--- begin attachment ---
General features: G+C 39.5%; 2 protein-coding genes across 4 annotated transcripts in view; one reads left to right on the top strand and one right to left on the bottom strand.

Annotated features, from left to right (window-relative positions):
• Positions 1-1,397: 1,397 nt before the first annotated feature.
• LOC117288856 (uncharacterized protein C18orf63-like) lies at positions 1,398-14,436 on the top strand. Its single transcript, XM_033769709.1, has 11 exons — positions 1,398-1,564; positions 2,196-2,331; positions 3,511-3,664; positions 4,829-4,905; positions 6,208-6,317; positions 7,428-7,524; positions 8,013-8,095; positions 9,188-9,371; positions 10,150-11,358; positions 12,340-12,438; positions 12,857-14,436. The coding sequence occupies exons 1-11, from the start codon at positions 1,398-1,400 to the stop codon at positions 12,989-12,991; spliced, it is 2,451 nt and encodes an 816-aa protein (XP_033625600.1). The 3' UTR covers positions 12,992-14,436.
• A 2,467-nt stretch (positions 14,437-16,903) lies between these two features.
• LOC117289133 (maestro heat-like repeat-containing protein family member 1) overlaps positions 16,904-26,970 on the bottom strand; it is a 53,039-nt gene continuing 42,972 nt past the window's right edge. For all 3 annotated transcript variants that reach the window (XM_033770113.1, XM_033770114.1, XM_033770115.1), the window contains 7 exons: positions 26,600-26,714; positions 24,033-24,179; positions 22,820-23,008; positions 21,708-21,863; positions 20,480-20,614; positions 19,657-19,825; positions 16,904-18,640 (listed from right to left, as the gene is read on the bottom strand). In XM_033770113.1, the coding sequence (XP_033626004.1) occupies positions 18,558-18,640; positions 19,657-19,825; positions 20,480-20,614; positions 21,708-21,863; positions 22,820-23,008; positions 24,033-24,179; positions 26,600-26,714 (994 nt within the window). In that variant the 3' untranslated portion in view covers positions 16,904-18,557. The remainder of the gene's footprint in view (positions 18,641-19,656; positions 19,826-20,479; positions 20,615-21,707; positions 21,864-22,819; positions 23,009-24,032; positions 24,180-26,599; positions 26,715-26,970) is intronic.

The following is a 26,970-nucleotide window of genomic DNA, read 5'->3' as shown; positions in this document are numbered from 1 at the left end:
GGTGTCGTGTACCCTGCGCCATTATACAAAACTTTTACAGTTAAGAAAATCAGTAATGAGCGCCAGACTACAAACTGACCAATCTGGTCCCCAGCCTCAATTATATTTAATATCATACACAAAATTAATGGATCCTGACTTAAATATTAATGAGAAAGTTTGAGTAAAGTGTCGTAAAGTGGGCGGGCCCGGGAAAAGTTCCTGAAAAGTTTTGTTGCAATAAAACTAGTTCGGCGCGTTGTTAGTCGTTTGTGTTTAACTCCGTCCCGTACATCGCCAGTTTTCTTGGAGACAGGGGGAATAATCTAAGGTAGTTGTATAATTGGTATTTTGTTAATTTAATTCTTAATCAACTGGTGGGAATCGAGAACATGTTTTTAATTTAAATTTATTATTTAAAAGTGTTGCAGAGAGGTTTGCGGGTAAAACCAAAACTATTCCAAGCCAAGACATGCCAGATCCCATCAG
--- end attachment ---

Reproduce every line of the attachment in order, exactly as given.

General features: G+C 39.5%; 2 protein-coding genes across 4 annotated transcripts in view; one reads left to right on the top strand and one right to left on the bottom strand.

Annotated features, from left to right (window-relative positions):
• Positions 1-1,397: 1,397 nt before the first annotated feature.
• LOC117288856 (uncharacterized protein C18orf63-like) lies at positions 1,398-14,436 on the top strand. Its single transcript, XM_033769709.1, has 11 exons — positions 1,398-1,564; positions 2,196-2,331; positions 3,511-3,664; positions 4,829-4,905; positions 6,208-6,317; positions 7,428-7,524; positions 8,013-8,095; positions 9,188-9,371; positions 10,150-11,358; positions 12,340-12,438; positions 12,857-14,436. The coding sequence occupies exons 1-11, from the start codon at positions 1,398-1,400 to the stop codon at positions 12,989-12,991; spliced, it is 2,451 nt and encodes an 816-aa protein (XP_033625600.1). The 3' UTR covers positions 12,992-14,436.
• A 2,467-nt stretch (positions 14,437-16,903) lies between these two features.
• LOC117289133 (maestro heat-like repeat-containing protein family member 1) overlaps positions 16,904-26,970 on the bottom strand; it is a 53,039-nt gene continuing 42,972 nt past the window's right edge. For all 3 annotated transcript variants that reach the window (XM_033770113.1, XM_033770114.1, XM_033770115.1), the window contains 7 exons: positions 26,600-26,714; positions 24,033-24,179; positions 22,820-23,008; positions 21,708-21,863; positions 20,480-20,614; positions 19,657-19,825; positions 16,904-18,640 (listed from right to left, as the gene is read on the bottom strand). In XM_033770113.1, the coding sequence (XP_033626004.1) occupies positions 18,558-18,640; positions 19,657-19,825; positions 20,480-20,614; positions 21,708-21,863; positions 22,820-23,008; positions 24,033-24,179; positions 26,600-26,714 (994 nt within the window). In that variant the 3' untranslated portion in view covers positions 16,904-18,557. The remainder of the gene's footprint in view (positions 18,641-19,656; positions 19,826-20,479; positions 20,615-21,707; positions 21,864-22,819; positions 23,009-24,032; positions 24,180-26,599; positions 26,715-26,970) is intronic.

The following is a 26,970-nucleotide window of genomic DNA, read 5'->3' as shown; positions in this document are numbered from 1 at the left end:
GGTGTCGTGTACCCTGCGCCATTATACAAAACTTTTACAGTTAAGAAAATCAGTAATGAGCGCCAGACTACAAACTGACCAATCTGGTCCCCAGCCTCAATTATATTTAATATCATACACAAAATTAATGGATCCTGACTTAAATATTAATGAGAAAGTTTGAGTAAAGTGTCGTAAAGTGGGCGGGCCCGGGAAAAGTTCCTGAAAAGTTTTGTTGCAATAAAACTAGTTCGGCGCGTTGTTAGTCGTTTGTGTTTAACTCCGTCCCGTACATCGCCAGTTTTCTTGGAGACAGGGGGAATAATCTAAGGTAGTTGTATAATTGGTATTTTGTTAATTTAATTCTTAATCAACTGGTGGGAATCGAGAACATGTTTTTAATTTAAATTTATTATTTAAAAGTGTTGCAGAGAGGTTTGCGGGTAAAACCAAAACTATTCCAAGCCAAGACATGCCAGATCCCATCAG